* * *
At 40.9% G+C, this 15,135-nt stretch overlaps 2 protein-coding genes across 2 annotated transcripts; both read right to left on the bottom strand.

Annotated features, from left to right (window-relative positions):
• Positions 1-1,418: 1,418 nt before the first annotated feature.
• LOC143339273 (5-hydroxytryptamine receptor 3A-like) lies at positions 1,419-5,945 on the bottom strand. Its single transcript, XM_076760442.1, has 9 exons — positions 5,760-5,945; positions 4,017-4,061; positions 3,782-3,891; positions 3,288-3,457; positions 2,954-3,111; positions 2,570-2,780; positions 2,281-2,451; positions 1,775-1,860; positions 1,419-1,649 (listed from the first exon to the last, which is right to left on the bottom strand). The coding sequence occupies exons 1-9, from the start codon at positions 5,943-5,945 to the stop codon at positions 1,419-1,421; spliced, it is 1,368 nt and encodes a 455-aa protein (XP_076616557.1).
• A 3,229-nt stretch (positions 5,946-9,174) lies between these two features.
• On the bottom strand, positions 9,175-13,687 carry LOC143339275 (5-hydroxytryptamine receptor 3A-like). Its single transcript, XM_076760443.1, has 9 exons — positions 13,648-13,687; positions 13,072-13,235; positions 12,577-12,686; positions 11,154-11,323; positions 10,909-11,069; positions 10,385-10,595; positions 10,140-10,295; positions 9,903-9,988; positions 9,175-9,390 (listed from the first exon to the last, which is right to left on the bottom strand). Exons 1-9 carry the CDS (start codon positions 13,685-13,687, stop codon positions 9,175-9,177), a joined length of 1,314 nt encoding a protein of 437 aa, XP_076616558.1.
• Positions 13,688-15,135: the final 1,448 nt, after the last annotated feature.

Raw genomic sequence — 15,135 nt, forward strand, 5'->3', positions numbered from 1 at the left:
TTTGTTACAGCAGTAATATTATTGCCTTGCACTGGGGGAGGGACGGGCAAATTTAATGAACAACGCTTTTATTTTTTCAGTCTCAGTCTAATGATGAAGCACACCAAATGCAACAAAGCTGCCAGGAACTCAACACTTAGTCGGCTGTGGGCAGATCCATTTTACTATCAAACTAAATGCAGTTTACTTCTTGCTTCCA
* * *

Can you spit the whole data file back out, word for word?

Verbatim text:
At 40.9% G+C, this 15,135-nt stretch overlaps 2 protein-coding genes across 2 annotated transcripts; both read right to left on the bottom strand.

Annotated features, from left to right (window-relative positions):
• Positions 1-1,418: 1,418 nt before the first annotated feature.
• LOC143339273 (5-hydroxytryptamine receptor 3A-like) lies at positions 1,419-5,945 on the bottom strand. Its single transcript, XM_076760442.1, has 9 exons — positions 5,760-5,945; positions 4,017-4,061; positions 3,782-3,891; positions 3,288-3,457; positions 2,954-3,111; positions 2,570-2,780; positions 2,281-2,451; positions 1,775-1,860; positions 1,419-1,649 (listed from the first exon to the last, which is right to left on the bottom strand). The coding sequence occupies exons 1-9, from the start codon at positions 5,943-5,945 to the stop codon at positions 1,419-1,421; spliced, it is 1,368 nt and encodes a 455-aa protein (XP_076616557.1).
• A 3,229-nt stretch (positions 5,946-9,174) lies between these two features.
• On the bottom strand, positions 9,175-13,687 carry LOC143339275 (5-hydroxytryptamine receptor 3A-like). Its single transcript, XM_076760443.1, has 9 exons — positions 13,648-13,687; positions 13,072-13,235; positions 12,577-12,686; positions 11,154-11,323; positions 10,909-11,069; positions 10,385-10,595; positions 10,140-10,295; positions 9,903-9,988; positions 9,175-9,390 (listed from the first exon to the last, which is right to left on the bottom strand). Exons 1-9 carry the CDS (start codon positions 13,685-13,687, stop codon positions 9,175-9,177), a joined length of 1,314 nt encoding a protein of 437 aa, XP_076616558.1.
• Positions 13,688-15,135: the final 1,448 nt, after the last annotated feature.

Raw genomic sequence — 15,135 nt, forward strand, 5'->3', positions numbered from 1 at the left:
TTTGTTACAGCAGTAATATTATTGCCTTGCACTGGGGGAGGGACGGGCAAATTTAATGAACAACGCTTTTATTTTTTCAGTCTCAGTCTAATGATGAAGCACACCAAATGCAACAAAGCTGCCAGGAACTCAACACTTAGTCGGCTGTGGGCAGATCCATTTTACTATCAAACTAAATGCAGTTTACTTCTTGCTTCCA